A former University of Utah police officer will not face criminal charges for showing off explicit photos of student-athlete Lauren McCluskey to his co-workers.
Salt Lake County District Attorney Sim Gill said Thursday that his office has declined to prosecute Miguel Deras. While he believes the officer’s actions were “definitely reckless,” Gill said there is no Utah law for addressing this type of police misconduct.
“We realized there was no real statute we could use for this case,” Gill said. “We’re incensed like everyone else by the behavior. It was inappropriate. But if there’s not a statute, there’s nothing we can do.”
The decision was announced after the last day Gill could have filed misdemeanor charges for abusing evidence. The statute of limitations has now expired.
Though the Utah Department of Public Safety found in August that Deras had inappropriately shown off the pictures of McCluskey to at least three of his male colleagues without a work-related reason, the actual display occurred two years ago in the days before McCluskey was killed on campus in October 2018.
“We just got it so late and were limited in what options we had,” Gill said.
Without many avenues for charges of officer misconduct, Gill’s office examined whether they could charge Deras under what’s called the “revenge porn law” in Utah. With that, sharing or displaying a compromising photo of someone without the person’s consent can be prosecuted. The statute, though, requires proof that the person in the images was harmed. McCluskey’s death, Gill said, made that impossible.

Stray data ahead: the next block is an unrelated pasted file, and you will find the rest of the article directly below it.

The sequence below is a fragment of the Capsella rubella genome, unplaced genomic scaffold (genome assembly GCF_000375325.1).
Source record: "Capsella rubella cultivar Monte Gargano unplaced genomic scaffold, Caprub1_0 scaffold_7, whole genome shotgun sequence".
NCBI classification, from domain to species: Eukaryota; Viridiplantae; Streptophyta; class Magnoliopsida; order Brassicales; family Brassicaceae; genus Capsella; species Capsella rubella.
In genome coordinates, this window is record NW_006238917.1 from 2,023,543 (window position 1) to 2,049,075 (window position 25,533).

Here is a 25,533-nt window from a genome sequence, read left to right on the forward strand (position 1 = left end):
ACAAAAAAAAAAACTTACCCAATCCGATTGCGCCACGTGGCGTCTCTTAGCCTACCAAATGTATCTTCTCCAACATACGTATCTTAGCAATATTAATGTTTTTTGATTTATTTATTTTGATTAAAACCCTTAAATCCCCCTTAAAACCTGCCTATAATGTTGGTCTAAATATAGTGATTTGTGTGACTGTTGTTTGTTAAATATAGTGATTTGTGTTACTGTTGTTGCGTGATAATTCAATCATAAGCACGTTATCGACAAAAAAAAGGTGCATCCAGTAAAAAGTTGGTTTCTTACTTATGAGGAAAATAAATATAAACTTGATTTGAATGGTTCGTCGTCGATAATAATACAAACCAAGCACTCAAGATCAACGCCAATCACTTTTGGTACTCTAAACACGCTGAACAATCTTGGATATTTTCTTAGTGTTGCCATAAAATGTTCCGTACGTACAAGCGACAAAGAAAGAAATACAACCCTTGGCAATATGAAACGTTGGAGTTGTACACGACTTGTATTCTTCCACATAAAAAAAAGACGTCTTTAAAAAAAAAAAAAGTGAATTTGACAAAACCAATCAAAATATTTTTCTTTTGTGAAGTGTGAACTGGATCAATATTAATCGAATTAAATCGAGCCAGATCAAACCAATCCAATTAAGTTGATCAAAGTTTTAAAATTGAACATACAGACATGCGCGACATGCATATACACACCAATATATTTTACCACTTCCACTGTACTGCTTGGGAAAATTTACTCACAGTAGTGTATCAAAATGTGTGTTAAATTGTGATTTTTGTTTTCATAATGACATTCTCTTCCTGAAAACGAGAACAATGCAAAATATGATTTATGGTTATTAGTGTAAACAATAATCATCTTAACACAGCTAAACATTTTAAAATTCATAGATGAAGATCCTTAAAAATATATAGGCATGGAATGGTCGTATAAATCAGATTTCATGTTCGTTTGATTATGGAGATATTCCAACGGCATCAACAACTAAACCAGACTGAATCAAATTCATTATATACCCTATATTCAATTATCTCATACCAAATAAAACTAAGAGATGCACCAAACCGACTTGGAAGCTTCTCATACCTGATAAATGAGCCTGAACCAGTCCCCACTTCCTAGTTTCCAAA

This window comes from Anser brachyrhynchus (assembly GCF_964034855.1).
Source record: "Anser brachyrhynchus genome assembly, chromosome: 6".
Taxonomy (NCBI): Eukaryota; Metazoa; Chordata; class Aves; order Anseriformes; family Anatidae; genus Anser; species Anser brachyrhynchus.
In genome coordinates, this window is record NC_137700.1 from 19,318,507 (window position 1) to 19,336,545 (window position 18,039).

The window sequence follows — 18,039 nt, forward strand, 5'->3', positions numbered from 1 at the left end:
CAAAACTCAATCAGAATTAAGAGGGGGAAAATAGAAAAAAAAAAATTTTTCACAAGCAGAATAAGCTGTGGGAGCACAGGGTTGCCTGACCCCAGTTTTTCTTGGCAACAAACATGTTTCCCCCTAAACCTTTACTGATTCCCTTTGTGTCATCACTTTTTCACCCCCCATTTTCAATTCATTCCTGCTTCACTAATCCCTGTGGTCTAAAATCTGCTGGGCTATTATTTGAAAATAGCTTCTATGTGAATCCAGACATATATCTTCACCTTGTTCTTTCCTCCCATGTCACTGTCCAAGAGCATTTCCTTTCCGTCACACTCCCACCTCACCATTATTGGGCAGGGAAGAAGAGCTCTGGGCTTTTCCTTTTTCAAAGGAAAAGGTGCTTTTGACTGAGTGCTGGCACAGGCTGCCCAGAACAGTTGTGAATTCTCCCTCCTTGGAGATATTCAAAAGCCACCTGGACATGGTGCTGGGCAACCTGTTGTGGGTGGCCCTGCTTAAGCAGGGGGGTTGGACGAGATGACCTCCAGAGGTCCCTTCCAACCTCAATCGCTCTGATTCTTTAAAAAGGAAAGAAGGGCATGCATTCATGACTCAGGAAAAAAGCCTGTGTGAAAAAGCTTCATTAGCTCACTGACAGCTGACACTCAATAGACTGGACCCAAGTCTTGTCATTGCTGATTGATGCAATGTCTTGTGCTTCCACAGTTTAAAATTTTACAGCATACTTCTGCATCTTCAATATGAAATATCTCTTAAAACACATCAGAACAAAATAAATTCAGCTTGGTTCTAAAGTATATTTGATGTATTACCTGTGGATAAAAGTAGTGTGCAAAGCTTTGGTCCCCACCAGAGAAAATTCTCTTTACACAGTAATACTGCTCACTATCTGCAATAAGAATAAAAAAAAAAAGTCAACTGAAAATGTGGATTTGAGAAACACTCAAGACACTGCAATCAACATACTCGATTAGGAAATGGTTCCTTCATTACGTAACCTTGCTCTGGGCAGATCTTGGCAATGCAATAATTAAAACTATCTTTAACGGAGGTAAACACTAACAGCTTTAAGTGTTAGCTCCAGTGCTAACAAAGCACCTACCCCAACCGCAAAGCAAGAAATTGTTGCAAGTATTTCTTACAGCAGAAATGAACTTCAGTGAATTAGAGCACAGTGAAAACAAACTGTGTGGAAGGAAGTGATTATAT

Members of the person’s family being hurt, such as McCluskey’s parents, doesn’t count.
Jill and Matt McCluskey said Thursday that they were disappointed in Gill for “not pursuing justice” in their daughter’s case.
“Instead of helping her, Deras showed her images to other male officers and bragged about it,” they said in an email. “A consequence of Gill’s decision is that women will hesitate to report extortion and harassment for fear that the private information they provide will be compromised, or even leered at, by officers for reasons unrelated to her case.”
Their attorney, Jim McConkie, doesn’t agree with Gill’s reading of the law.
For one thing, he said, Lauren McCluskey was harmed while she was alive by the officer choosing to show off her photos and not spending the time investigating her concerns. And he believes her reputation should be considered a part of her that lives on now.
“What Gill is saying to women with this decision is ‘We can’t help you. Don’t come to us,’” McConkie added.
Gill said he intends to lobby the Utah Legislature to update state law on officer misconduct, particularly as it applies to viewing or showing off sensitive victim photos. But that won’t change anything in Deras’ case.
“There’s genuine concern over what the officer was engaging in,” the district attorney said. “We